Montreal Daily Star, 18 August 1894, page 2

Etiquette Department

Would you please tell me whether it is proper for the “bride’s carriage” to go first to the Church at a Catholic wedding?

Ans- We have never been present at a Catholic wedding so cannot give direct information in this matter.  Our own impression is that no difference would be made with regard to what is done at a Protestant wedding, where precedence to the bride is the order of the day.

1.  A gentleman friend recently married has sent me their wedding cake.  Would it not be proper to call upon them seeing I am not acquainted with the bride?  2.  A lady accompanies a gentleman to the Academy the usher points to the seats they are to occupy, should the lady precede the gentleman on going to it?

Ans-  1.  Yes, quite correct for you to do so.  The fact of cake being sent to you is intimation that your gentleman friend wishes to retain you in the number of his married friends, and to become acquainted with his wife.  2.  The gentleman should precede the lady into the hall or place of public entertainment, but when taking their seats she precedes him, he taking the outer seat.

VG- Would you tell me what would be the most suitable gift for a birthday present for a young lady intimate friend?

Ans- In the present day there is among almost all young ladies a “perfect craze” for ornamenting their toilette tables with articles of silver such as silver topped scent bottles, silver handled brushes large or small, silver bonbonieres, silver mounted fans, “souvenir spoons” are also much in favour.  Any of those would be a suitable birthday gift.  A silver handled paper knife is a handsome and useful addition to a young lady’s writing table.  If she is of a literary turn of mind, a small edition of well chosen poems would be equally acceptable.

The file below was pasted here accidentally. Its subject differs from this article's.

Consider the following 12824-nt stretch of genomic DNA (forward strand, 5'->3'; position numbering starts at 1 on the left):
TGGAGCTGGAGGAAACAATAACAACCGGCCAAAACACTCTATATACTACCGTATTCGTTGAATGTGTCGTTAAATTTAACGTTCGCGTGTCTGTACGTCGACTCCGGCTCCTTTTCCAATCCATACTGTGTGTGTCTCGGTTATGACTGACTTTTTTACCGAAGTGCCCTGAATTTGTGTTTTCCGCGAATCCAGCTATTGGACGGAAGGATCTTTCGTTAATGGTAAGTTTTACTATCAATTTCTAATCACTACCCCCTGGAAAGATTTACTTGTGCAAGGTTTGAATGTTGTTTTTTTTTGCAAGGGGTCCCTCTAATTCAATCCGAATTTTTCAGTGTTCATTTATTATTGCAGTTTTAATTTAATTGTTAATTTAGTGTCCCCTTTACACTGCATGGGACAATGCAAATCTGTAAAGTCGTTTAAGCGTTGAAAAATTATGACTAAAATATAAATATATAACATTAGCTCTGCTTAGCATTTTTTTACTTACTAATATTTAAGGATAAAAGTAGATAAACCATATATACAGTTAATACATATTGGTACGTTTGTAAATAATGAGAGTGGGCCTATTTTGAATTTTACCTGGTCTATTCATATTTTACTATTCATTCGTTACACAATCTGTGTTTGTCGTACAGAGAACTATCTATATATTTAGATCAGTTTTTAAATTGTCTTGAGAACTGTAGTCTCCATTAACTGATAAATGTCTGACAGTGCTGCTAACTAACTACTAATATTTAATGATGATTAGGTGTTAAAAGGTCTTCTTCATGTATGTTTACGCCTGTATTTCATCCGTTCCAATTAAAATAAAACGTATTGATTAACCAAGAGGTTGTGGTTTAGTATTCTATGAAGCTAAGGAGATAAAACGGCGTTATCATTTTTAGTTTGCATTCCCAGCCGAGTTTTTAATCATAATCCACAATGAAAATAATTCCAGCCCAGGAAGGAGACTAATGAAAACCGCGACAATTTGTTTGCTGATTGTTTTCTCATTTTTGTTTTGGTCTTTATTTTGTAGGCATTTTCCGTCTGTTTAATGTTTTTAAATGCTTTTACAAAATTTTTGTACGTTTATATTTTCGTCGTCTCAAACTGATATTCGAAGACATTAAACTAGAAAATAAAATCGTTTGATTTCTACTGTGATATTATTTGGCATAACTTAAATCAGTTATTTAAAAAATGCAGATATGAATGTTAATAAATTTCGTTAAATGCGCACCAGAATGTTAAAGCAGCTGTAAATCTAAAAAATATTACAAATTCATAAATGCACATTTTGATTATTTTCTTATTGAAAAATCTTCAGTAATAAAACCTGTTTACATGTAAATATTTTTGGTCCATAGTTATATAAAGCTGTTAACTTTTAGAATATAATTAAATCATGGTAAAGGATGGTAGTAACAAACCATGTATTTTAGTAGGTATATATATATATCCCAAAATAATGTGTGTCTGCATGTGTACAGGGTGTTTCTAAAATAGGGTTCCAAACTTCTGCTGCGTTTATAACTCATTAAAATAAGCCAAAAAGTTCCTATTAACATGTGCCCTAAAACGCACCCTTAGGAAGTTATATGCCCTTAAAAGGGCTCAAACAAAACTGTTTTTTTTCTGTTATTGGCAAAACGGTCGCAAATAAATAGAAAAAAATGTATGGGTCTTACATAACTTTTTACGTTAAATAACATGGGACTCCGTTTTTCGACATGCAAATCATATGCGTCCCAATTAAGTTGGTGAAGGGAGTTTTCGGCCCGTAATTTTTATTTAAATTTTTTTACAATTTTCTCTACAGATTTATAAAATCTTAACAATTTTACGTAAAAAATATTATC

Nellie- 1.  At what age is a lady fit to get married?  2.  What is the best way to answer a gentleman when he asks you to dance?  Please give the affirmative and negative way.

Ans.- Any age is considered suitable after a young lady has finished her education and been introduced into society, which, generally is the case when she is eighteen or nineteen years old.  But our own experience and observation lead to the conclusion that the happiest and most sensible marriages are those which are made when the lady has passed out of her “teens” and has been five or six years in her “twenties.”  2.  In the affirmative, as  follows: “I shall be happy to give you this dance,” or “I shall have pleasure in doing so”; in the negative as follows: “I am sorry I cannot give you this dance,” or “I am sorry I am engaged for this dance.”